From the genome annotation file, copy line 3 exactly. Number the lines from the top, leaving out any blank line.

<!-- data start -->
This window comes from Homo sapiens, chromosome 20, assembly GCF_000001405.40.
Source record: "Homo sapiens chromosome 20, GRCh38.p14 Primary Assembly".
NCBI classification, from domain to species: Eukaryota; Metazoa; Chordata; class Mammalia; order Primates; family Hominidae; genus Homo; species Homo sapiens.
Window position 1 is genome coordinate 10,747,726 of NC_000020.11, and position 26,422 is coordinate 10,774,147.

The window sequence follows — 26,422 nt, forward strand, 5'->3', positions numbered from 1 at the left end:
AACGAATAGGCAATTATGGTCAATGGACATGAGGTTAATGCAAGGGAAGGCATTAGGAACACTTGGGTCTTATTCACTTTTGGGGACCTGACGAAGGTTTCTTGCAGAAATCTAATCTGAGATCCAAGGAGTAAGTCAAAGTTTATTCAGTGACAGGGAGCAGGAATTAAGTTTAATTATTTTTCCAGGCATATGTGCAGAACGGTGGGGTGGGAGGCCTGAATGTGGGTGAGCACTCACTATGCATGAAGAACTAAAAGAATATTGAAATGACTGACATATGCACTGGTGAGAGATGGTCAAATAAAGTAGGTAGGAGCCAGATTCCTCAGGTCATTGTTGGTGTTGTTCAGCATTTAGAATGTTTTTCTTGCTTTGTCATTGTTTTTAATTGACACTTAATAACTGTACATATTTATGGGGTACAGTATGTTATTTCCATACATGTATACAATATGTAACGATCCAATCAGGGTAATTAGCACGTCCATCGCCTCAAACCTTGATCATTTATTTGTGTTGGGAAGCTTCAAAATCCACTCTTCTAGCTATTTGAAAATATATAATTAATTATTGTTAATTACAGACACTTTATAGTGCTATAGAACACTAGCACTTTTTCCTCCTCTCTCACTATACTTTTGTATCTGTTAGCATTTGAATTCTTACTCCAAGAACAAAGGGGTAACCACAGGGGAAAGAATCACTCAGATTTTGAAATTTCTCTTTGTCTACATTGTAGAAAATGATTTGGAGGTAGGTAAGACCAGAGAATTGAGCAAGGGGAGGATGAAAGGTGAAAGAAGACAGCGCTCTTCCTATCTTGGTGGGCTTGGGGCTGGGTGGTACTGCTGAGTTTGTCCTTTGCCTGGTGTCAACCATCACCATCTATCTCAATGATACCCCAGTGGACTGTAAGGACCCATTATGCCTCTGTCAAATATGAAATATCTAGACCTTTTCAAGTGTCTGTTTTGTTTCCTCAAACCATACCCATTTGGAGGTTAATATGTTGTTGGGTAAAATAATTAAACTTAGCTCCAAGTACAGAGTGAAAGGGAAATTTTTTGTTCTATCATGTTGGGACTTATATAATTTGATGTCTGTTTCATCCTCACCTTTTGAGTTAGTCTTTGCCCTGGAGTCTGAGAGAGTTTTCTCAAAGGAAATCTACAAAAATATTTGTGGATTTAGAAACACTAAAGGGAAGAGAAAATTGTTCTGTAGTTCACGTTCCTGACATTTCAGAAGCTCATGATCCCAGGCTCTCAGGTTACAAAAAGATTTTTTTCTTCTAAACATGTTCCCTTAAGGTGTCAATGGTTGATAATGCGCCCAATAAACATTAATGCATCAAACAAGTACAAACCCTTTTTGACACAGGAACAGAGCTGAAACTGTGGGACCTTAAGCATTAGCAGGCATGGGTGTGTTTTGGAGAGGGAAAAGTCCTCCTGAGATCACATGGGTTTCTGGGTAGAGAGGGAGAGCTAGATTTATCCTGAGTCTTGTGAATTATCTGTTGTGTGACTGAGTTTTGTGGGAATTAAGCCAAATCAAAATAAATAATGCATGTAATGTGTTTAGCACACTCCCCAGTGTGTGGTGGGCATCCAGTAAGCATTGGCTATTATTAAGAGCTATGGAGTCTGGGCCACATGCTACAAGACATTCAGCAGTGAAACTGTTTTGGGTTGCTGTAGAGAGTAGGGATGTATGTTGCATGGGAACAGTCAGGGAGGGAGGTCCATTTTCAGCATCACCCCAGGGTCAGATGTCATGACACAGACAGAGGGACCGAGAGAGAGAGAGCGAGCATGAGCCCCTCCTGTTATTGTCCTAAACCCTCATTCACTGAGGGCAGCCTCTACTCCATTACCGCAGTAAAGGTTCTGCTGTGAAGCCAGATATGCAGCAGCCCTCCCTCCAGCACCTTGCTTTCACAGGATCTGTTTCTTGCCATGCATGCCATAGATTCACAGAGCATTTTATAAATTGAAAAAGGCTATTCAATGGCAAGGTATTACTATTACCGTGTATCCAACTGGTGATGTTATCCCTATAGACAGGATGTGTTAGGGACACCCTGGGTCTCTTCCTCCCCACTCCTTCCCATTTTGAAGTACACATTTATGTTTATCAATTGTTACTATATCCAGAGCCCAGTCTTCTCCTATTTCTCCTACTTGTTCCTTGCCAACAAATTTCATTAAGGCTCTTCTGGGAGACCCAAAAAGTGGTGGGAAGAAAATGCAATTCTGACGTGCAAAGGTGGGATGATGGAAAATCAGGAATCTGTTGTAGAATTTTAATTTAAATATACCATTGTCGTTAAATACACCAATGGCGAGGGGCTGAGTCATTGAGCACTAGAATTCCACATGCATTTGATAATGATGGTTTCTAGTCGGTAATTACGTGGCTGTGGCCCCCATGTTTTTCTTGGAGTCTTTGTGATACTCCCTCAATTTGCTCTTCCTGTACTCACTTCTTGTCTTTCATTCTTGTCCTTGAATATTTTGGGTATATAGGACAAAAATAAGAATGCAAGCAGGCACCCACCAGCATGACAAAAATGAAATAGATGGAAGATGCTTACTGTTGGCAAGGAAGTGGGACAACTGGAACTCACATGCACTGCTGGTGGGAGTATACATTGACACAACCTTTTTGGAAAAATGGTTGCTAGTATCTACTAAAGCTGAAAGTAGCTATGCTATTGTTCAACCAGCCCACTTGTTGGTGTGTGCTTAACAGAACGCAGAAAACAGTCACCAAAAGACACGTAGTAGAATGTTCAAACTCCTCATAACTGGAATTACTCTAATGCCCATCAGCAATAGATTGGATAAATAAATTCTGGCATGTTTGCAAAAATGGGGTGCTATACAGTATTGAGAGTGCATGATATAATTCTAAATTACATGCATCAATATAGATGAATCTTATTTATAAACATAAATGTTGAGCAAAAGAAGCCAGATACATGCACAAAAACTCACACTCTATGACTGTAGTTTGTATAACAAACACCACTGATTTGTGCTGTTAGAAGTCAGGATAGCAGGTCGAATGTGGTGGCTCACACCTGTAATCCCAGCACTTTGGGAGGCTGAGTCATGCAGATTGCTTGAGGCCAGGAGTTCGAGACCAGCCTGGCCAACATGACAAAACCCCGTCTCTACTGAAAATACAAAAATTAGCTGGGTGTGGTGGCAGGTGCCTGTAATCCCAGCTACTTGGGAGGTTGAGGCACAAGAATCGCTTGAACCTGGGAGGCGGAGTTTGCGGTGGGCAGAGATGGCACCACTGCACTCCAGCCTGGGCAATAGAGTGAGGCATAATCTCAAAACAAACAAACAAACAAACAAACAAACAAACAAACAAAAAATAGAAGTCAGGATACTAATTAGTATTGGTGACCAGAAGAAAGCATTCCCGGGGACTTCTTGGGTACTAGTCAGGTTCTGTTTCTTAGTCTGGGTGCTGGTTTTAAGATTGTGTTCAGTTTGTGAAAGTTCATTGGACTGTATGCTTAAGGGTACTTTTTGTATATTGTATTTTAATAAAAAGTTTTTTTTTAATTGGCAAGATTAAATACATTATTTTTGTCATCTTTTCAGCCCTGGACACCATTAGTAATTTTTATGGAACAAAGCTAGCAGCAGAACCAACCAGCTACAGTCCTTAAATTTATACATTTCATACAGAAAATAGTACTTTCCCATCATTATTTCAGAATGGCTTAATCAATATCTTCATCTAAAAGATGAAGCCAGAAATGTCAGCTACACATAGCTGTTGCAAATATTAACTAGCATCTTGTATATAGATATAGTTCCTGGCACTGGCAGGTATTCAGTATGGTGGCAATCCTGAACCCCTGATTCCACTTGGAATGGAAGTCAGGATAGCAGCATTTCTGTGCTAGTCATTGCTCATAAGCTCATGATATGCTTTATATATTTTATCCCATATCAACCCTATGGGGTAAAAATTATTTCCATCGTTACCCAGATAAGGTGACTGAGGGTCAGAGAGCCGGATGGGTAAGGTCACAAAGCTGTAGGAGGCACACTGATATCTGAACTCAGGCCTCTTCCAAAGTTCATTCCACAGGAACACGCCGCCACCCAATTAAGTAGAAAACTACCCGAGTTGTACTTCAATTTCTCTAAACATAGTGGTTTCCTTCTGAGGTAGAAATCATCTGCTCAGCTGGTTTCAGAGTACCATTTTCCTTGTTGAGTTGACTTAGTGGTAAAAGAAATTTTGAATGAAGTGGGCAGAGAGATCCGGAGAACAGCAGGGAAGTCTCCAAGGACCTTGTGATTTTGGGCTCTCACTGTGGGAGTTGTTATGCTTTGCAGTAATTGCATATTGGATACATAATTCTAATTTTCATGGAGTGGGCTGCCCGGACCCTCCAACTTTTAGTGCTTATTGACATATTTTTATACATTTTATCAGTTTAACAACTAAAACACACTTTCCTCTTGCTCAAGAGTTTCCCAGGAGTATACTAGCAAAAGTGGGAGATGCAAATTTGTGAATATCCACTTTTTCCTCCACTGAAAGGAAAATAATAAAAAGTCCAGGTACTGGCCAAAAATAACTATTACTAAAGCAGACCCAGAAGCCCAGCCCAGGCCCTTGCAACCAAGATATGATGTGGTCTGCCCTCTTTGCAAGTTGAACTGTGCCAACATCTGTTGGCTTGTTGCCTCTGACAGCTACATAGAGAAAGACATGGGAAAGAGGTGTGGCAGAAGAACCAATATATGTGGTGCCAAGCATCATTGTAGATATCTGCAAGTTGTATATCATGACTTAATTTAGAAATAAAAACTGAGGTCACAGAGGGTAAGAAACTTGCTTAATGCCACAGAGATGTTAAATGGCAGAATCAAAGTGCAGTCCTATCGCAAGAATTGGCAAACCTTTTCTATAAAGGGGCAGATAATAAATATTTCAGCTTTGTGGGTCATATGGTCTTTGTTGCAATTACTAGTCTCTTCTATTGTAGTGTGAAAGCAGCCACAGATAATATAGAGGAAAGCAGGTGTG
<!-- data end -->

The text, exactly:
NCBI classification, from domain to species: Eukaryota; Metazoa; Chordata; class Mammalia; order Primates; family Hominidae; genus Homo; species Homo sapiens.